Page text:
We bought an apartment in San Francisco. I did not originally think that I wanted to buy something just yet. I was kind of excited by the prospect of being that free, but we soon realized that nobody would lend us a red cent once we returned, given that I would not be employed as such, so getting back into the market was going to be tricky. Besides, Janine wanted a place to come home to, and I guess I don’t blame her. So we took the plunge and managed to navigate the hideous real estate market in San Francisco. If it’s easy to sell a house in Palo Alto these days, buying one in San Francisco is not for the faint of heart, or liver. On our fourth try, we managed to find something – a flat in a 1904 Edwardian building in the hipster-filled Mission District. I now have a stick-on soul patch which I apply before I leave the apartment each day to keep from being discriminated against when I go for a hand-poured coffee whose beans were washed thrice with nun’s tears and ground by hand with a mortar and pestle by a boy with ear gauges the size of hubcaps and tattoos on his eyelids. Best coffee ever.

We sold two of our three cars. Yes, I know, having three cars is bad, but we had three drivers in the house and we lived in the suburbs, so we had three cars. I have always had a certain fondness for our planet, but by dint of my suburban existence I have found myself doing bad things to it. I suppose all the air travel I’m about to do isn’t helping either. But I feel a least a little happy that we sold two of our three cars.

We leased our third car to Janine’s former employer. Can you believe it? Someone is going to drive our car while we’re gone and they’re going to give us money for it. Who knew?

We moved into our apartment in San Francisco. This produced a certain amount of existential confusion. We occupied our flat in hipster heaven on June 30 and lived there exactly forty six days before leaving again. During that time we nested as well as we could, hanging pictures and buying condiments (we both have a condiment problem) and finding clever ways to arrange our stuff before emptying the closets once again and moving it all down to the basement to prepare the place for our new tenants.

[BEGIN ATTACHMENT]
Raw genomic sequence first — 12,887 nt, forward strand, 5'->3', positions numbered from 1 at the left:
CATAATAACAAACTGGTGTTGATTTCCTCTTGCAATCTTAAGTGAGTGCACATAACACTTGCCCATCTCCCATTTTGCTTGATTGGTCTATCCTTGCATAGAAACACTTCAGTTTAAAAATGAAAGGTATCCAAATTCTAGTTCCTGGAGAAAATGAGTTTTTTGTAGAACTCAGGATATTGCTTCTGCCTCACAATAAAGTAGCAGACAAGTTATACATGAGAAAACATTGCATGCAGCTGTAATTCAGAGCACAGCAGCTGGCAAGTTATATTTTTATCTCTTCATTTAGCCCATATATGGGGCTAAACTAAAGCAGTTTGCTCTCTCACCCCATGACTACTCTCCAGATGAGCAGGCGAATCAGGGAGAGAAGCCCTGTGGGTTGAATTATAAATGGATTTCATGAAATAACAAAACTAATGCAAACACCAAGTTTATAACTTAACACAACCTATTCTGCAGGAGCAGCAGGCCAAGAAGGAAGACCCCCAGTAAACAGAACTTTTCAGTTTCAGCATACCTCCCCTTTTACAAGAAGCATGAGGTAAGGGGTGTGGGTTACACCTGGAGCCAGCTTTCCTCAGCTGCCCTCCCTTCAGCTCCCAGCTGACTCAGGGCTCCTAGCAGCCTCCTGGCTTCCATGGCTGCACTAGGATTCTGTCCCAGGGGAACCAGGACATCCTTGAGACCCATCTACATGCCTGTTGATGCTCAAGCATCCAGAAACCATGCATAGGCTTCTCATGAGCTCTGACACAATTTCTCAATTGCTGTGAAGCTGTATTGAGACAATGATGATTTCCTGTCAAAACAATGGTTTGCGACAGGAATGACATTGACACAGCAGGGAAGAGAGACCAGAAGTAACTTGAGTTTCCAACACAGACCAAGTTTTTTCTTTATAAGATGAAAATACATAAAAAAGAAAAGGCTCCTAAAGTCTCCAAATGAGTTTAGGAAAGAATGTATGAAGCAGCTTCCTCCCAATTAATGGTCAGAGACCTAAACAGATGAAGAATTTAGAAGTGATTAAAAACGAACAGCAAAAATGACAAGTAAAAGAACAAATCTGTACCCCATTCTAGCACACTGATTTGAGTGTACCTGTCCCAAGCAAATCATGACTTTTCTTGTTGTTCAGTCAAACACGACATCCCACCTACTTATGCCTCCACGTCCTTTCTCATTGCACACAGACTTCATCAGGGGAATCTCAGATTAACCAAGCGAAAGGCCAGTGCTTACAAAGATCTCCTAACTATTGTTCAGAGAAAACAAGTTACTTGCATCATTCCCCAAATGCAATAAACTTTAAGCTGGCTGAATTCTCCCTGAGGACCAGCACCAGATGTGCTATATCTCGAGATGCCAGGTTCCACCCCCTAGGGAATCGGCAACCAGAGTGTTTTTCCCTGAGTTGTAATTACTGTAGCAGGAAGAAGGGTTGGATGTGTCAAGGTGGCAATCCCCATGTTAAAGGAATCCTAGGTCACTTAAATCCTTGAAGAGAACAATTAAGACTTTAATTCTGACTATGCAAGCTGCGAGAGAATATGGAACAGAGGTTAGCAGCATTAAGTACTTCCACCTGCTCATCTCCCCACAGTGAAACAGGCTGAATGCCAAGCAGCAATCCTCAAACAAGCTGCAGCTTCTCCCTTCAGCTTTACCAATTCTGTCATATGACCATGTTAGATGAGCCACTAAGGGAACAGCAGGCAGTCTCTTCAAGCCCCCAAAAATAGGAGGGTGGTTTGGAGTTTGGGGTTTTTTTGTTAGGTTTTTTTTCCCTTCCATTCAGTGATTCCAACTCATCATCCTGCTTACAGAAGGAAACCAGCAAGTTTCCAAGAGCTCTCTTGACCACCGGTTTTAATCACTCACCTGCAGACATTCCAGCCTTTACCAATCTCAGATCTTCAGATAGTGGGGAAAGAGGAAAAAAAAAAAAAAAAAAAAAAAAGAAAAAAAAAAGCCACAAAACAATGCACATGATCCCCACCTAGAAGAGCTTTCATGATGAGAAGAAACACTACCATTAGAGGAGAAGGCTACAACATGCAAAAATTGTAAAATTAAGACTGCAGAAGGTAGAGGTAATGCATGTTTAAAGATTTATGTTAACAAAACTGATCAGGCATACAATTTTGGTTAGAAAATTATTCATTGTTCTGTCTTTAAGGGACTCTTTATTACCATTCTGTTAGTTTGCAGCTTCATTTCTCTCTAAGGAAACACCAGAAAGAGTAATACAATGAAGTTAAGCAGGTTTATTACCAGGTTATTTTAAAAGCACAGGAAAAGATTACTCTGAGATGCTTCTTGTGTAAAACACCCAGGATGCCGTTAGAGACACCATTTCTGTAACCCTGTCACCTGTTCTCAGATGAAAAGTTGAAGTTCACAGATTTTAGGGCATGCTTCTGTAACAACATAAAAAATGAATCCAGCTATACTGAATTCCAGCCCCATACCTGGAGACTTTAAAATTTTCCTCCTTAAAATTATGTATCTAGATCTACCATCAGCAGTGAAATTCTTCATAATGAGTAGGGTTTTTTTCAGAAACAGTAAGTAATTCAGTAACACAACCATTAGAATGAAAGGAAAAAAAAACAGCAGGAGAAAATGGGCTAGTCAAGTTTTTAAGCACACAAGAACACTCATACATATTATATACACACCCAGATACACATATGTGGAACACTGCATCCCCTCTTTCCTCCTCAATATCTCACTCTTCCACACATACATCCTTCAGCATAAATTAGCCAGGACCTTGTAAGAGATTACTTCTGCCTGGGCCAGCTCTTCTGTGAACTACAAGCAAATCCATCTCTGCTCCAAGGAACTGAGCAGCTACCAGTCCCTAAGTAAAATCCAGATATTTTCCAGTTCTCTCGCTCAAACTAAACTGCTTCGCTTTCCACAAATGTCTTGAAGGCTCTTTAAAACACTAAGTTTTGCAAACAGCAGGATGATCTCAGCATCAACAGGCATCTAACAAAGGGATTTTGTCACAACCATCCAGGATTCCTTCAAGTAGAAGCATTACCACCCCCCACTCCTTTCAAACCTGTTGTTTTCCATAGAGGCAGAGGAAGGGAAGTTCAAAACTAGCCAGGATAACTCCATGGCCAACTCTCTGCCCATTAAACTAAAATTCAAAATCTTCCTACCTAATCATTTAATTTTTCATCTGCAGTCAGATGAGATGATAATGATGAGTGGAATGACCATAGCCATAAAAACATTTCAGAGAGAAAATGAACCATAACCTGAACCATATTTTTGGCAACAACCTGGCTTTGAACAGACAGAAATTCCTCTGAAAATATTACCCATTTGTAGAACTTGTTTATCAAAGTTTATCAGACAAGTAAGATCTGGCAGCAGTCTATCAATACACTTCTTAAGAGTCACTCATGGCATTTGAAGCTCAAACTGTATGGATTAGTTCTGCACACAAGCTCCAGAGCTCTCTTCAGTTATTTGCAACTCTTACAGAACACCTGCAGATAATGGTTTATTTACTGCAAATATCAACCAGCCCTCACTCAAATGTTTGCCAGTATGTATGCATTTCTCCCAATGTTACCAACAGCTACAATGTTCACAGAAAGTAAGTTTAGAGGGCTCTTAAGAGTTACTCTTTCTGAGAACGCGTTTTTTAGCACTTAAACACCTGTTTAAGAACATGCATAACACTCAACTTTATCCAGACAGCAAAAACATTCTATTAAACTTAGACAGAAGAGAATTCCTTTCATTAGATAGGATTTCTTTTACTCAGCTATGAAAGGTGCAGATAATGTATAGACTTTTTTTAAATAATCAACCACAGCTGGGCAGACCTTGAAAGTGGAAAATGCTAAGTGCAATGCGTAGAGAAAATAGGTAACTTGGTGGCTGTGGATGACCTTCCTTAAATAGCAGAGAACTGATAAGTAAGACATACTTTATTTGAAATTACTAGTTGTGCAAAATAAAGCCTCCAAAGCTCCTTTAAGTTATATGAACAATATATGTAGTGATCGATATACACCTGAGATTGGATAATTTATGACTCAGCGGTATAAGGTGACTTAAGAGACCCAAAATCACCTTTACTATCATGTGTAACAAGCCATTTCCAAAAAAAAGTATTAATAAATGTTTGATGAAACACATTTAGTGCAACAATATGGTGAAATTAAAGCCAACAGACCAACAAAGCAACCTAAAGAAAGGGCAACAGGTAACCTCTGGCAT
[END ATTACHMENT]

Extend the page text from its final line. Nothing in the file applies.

Yep, we found a nice, quiet, responsible couple to rent our place. Through sheer luck, a very eminent colleague and his wife will live in our place while we’re gone. Back in March I mentioned my plans to him, and as it turns out he’ll be working in San Francisco during just the time we’ll be traveling. What a coup! And our tenant, who I won’t embarrass by his association with me, is truly a pillar of rectitude in a world gone mad. We couldn’t do better if Mother Teresa was moving in.

We found someone to watch our cat, Tish. This is hard. Nobody wants to watch your cat. If you’re a cat person you already have a cat but you don’t want another one. If you’re not a cat person you really don’t want a cat, and especially not our cat, who doesn’t snuggle and doesn’t really purr. Basically, it’s like having a box turtle that sheds and scratches your furniture. I yearn for her affection and am always rejected. Like a pathetic lovelorn, I will miss her anyway. Oh, Tish, why don’t you love me??

We found someone to watch our two dogs. My sister in law and her husband bravely signed up for this task. We have a little twelve year old terrier named Trixy (yes, that’s the spelling) who looks like something Dr. Seuss would have drawn after knocking back his fifth scotch. She’s got the head of a Chihuahua, the body of a Dachshund, and the coloring of a Dalmatian. People point and laugh. First at her, then at me. Then there’s Chloe, our semi-standard poodle who is the exception to the rule that poodles are smart. She will run straight into oncoming traffic if you let her. She’s loveable though, and pretty cute, so there’s that.  My sister in law’s family is considering someday getting a dog. Let’s see what they think in May. In any event, I am eternally grateful to them for their sacrifice. I wish all the parties well.

We’ve done more than just this, but those are the highlights. We have just arrived in New York, which is the first leg in our journey. All the pre-departure planning, arranging, groveling, explaining, quitting, buying, and selling are done.

As you can see, it’s possible. It’s not easy, but it’s possible.

Almost six months after making our big announcement, we are airborne.

Next: Q: How many pairs of underpants to do you pack for a nine month trip? A: Three